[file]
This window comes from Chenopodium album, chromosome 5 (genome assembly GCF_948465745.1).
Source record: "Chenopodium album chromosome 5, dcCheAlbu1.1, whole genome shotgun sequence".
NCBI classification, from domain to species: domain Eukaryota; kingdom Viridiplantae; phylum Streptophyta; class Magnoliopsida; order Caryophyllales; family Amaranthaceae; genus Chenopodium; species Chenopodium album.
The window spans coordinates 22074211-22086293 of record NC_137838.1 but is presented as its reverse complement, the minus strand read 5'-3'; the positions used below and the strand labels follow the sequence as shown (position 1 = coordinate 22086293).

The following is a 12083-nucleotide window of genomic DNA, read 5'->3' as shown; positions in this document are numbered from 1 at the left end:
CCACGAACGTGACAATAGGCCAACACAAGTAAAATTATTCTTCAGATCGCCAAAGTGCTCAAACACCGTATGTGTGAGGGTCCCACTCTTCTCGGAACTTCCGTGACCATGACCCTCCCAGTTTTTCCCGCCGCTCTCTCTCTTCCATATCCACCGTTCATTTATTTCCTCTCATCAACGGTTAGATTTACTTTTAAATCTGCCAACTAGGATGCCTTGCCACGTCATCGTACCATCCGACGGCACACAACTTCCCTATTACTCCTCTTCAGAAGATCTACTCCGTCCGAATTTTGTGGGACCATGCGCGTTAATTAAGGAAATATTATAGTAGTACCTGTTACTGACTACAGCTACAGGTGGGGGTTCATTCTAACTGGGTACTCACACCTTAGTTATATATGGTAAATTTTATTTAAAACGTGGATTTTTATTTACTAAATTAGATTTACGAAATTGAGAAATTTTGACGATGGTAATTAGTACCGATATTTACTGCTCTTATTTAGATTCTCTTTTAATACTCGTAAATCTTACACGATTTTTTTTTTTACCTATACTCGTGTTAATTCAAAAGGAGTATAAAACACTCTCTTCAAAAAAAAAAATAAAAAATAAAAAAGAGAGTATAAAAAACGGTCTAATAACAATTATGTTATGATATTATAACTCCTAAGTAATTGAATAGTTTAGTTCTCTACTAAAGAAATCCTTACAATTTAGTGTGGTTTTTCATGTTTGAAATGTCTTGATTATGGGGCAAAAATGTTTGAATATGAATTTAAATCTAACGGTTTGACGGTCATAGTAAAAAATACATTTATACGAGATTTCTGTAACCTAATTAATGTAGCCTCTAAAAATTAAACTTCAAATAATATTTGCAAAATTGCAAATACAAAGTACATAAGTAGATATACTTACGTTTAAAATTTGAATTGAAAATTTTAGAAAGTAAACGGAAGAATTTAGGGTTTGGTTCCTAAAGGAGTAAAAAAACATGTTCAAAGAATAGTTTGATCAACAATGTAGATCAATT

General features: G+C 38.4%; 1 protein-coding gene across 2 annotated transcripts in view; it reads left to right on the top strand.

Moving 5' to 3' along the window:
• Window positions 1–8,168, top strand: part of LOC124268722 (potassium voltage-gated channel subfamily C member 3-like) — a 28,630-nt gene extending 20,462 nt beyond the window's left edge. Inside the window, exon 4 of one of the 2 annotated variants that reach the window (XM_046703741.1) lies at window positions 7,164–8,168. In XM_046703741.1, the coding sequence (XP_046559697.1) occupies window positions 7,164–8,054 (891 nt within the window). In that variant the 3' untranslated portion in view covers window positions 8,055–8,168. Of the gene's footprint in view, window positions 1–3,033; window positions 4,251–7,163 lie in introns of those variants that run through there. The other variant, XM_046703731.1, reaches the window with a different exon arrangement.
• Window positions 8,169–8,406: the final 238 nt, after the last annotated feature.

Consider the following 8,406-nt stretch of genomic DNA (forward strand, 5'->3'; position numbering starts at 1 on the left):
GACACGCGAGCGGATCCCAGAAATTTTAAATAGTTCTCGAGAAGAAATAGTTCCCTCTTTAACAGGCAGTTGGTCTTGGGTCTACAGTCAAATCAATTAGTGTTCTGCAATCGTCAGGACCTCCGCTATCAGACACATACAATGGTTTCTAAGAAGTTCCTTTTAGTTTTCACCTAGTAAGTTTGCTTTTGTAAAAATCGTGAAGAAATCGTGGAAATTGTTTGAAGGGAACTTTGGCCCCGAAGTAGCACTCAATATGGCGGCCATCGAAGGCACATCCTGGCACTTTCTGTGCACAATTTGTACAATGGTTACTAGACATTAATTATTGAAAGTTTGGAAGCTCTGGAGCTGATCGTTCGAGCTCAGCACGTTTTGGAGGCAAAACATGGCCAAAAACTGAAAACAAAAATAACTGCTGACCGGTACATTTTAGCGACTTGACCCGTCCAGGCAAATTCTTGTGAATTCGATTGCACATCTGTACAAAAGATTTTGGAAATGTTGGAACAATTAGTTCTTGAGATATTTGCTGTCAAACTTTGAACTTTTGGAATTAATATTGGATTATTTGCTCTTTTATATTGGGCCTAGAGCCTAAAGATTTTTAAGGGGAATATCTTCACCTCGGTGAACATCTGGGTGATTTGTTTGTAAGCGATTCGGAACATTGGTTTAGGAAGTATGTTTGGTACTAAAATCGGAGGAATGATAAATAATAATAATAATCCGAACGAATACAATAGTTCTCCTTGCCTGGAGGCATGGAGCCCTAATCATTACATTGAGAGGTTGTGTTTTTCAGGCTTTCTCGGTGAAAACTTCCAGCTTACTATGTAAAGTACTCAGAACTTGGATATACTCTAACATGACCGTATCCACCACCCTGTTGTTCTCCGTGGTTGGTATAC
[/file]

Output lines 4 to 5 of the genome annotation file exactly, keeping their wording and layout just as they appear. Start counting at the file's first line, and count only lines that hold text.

The window spans coordinates 22074211-22086293 of record NC_137838.1 but is presented as its reverse complement, the minus strand read 5'-3'; the positions used below and the strand labels follow the sequence as shown (position 1 = coordinate 22086293).

The following is a 12083-nucleotide window of genomic DNA, read 5'->3' as shown; positions in this document are numbered from 1 at the left end: